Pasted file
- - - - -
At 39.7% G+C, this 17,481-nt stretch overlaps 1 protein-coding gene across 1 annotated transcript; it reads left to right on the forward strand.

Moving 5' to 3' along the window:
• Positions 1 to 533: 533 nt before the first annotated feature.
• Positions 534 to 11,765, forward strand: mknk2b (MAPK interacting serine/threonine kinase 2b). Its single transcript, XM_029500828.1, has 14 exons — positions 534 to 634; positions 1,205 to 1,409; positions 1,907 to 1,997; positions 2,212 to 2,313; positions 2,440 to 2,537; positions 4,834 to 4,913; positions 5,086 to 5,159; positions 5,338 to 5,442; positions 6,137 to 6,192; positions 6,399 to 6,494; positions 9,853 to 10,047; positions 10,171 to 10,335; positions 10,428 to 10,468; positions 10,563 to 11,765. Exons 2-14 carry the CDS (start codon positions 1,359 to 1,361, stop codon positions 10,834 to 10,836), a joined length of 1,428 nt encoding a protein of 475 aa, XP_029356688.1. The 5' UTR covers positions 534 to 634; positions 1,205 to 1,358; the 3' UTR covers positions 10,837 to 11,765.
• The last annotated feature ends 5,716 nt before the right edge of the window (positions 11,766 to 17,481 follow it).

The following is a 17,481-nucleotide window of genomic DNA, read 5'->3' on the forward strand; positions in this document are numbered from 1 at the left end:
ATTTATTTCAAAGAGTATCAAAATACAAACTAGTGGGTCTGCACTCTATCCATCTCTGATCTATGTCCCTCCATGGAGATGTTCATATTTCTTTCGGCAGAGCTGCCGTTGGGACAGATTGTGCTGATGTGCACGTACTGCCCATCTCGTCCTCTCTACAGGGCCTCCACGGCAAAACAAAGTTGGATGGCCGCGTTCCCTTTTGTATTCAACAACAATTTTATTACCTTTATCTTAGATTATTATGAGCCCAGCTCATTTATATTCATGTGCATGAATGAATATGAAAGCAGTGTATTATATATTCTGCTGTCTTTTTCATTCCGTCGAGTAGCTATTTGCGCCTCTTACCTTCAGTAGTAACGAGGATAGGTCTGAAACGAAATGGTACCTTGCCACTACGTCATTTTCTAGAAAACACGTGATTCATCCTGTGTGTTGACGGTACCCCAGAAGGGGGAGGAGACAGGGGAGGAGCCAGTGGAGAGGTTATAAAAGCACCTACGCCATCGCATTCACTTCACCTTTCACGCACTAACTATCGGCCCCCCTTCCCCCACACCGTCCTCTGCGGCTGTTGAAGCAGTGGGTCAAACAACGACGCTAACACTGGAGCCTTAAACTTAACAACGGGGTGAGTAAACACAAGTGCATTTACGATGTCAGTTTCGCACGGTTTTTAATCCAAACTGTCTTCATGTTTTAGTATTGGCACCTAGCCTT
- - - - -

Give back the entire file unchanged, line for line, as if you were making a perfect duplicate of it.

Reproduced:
At 39.7% G+C, this 17,481-nt stretch overlaps 1 protein-coding gene across 1 annotated transcript; it reads left to right on the forward strand.

Moving 5' to 3' along the window:
• Positions 1 to 533: 533 nt before the first annotated feature.
• Positions 534 to 11,765, forward strand: mknk2b (MAPK interacting serine/threonine kinase 2b). Its single transcript, XM_029500828.1, has 14 exons — positions 534 to 634; positions 1,205 to 1,409; positions 1,907 to 1,997; positions 2,212 to 2,313; positions 2,440 to 2,537; positions 4,834 to 4,913; positions 5,086 to 5,159; positions 5,338 to 5,442; positions 6,137 to 6,192; positions 6,399 to 6,494; positions 9,853 to 10,047; positions 10,171 to 10,335; positions 10,428 to 10,468; positions 10,563 to 11,765. Exons 2-14 carry the CDS (start codon positions 1,359 to 1,361, stop codon positions 10,834 to 10,836), a joined length of 1,428 nt encoding a protein of 475 aa, XP_029356688.1. The 5' UTR covers positions 534 to 634; positions 1,205 to 1,358; the 3' UTR covers positions 10,837 to 11,765.
• The last annotated feature ends 5,716 nt before the right edge of the window (positions 11,766 to 17,481 follow it).

The following is a 17,481-nucleotide window of genomic DNA, read 5'->3' on the forward strand; positions in this document are numbered from 1 at the left end:
ATTTATTTCAAAGAGTATCAAAATACAAACTAGTGGGTCTGCACTCTATCCATCTCTGATCTATGTCCCTCCATGGAGATGTTCATATTTCTTTCGGCAGAGCTGCCGTTGGGACAGATTGTGCTGATGTGCACGTACTGCCCATCTCGTCCTCTCTACAGGGCCTCCACGGCAAAACAAAGTTGGATGGCCGCGTTCCCTTTTGTATTCAACAACAATTTTATTACCTTTATCTTAGATTATTATGAGCCCAGCTCATTTATATTCATGTGCATGAATGAATATGAAAGCAGTGTATTATATATTCTGCTGTCTTTTTCATTCCGTCGAGTAGCTATTTGCGCCTCTTACCTTCAGTAGTAACGAGGATAGGTCTGAAACGAAATGGTACCTTGCCACTACGTCATTTTCTAGAAAACACGTGATTCATCCTGTGTGTTGACGGTACCCCAGAAGGGGGAGGAGACAGGGGAGGAGCCAGTGGAGAGGTTATAAAAGCACCTACGCCATCGCATTCACTTCACCTTTCACGCACTAACTATCGGCCCCCCTTCCCCCACACCGTCCTCTGCGGCTGTTGAAGCAGTGGGTCAAACAACGACGCTAACACTGGAGCCTTAAACTTAACAACGGGGTGAGTAAACACAAGTGCATTTACGATGTCAGTTTCGCACGGTTTTTAATCCAAACTGTCTTCATGTTTTAGTATTGGCACCTAGCCTT